Since ADHD workplace accommodations should be granted by employers as long as they’re reasonable, there are many jobs available for people with ADD or ADHD. With the right work environment and tasks that you find interesting, you should be able to find a satisfying career, even while living with ADD or ADHD. Reviewing the best potential job opportunities, their growth outlook, and why these career paths are beneficial for individuals with ADD or ADHD can help you with the scope of your job search.


  • Benefits: Teachers are consistently stimulated by teaching different subjects and assisting children throughout the day. With this position, you can be creative with your teaching techniques and will be required to engage with many people.
  • Average Salary: A kindergarten or elementary school teacher makes a median salary of $57,980.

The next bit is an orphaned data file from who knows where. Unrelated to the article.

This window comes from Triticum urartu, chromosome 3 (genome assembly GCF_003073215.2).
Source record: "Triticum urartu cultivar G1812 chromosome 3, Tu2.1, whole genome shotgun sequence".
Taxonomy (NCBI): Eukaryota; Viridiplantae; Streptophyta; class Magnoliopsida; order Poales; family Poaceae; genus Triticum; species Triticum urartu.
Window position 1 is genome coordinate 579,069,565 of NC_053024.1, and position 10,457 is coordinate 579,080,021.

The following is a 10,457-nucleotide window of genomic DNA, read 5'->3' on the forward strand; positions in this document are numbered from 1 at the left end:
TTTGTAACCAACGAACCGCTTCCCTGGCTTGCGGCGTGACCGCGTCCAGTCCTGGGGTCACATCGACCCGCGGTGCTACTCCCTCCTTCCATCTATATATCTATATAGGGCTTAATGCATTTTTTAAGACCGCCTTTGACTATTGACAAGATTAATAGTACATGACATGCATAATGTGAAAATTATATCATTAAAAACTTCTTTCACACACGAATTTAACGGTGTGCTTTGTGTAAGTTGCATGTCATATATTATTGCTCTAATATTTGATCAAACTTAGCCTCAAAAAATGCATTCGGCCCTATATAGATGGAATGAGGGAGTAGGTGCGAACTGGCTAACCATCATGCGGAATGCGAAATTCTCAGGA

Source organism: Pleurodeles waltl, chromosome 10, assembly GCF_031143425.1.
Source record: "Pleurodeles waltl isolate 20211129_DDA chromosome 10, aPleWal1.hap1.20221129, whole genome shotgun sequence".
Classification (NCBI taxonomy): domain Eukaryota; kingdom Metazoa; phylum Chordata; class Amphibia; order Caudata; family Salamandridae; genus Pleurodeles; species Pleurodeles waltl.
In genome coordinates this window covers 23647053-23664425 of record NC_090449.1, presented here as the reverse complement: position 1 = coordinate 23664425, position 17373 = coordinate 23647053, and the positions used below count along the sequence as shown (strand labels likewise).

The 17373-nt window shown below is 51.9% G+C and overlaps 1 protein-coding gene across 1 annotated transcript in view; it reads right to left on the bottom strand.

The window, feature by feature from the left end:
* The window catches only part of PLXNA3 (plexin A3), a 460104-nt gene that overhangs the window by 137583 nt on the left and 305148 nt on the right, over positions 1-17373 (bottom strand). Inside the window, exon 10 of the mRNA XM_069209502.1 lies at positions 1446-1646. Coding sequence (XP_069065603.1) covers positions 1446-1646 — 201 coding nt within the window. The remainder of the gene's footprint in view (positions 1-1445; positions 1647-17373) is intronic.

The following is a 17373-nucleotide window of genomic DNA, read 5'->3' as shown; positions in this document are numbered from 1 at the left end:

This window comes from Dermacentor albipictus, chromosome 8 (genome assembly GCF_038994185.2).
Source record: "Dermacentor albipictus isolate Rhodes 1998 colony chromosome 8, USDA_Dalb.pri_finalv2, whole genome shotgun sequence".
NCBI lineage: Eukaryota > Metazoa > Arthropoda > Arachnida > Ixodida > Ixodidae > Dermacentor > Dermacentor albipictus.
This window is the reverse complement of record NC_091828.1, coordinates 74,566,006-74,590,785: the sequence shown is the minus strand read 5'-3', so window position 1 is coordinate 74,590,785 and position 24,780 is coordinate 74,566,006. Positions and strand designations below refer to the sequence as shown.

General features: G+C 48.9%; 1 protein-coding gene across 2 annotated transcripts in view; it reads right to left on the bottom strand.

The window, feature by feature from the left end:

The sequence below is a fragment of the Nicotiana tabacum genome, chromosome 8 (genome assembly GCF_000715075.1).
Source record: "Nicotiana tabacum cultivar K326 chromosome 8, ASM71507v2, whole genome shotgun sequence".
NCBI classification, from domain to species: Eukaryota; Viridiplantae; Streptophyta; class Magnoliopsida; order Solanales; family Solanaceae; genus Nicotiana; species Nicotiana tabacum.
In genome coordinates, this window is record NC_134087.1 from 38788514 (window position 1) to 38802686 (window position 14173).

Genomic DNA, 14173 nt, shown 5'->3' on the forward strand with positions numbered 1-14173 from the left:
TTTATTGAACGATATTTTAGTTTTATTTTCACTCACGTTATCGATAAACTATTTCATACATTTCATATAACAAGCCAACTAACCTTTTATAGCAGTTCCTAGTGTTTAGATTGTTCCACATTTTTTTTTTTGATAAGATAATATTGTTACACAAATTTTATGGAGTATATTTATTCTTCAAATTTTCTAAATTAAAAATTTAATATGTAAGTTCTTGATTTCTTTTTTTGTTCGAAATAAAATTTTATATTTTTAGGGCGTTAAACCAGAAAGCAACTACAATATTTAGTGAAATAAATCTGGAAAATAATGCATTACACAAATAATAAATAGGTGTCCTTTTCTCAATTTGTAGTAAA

• Education and Skills Required: You must obtain your bachelor’s degree in education. You may also be required to obtain a teaching certificate.
  • Outlook: The job growth for teachers is rising steadily at 7% and the number of jobs available varies by region.


  • Benefits: As a journalist, you are responsible for pursuing breaking news stories each day. This includes investigations, speaking with new people, and reporting the facts, either on television or in writing. While deadlines can be tight and stressful, you may find this position rewarding, stimulating, and motivating.
  • Average Salary: $43,490.
  • Education and Skills Required: You must have a bachelor’s degree, preferably in journalism, to obtain this position. You may start entry-level as a Junior Reporter to gain experience before you can obtain a journalist position.
  • Outlook: The journalism industry is seeing a decline in growth by 9%, which may be due to a lack of advertising on television, in newspapers, and on the radio.


  • Benefits: Chefs use creativity and innovativeness to create culinary dishes that impress. Constantly on their feet and working on multiple projects, chefs are never assigned monotonous or mundane tasks in the kitchen and may be required to motivate and lead a team of assistants.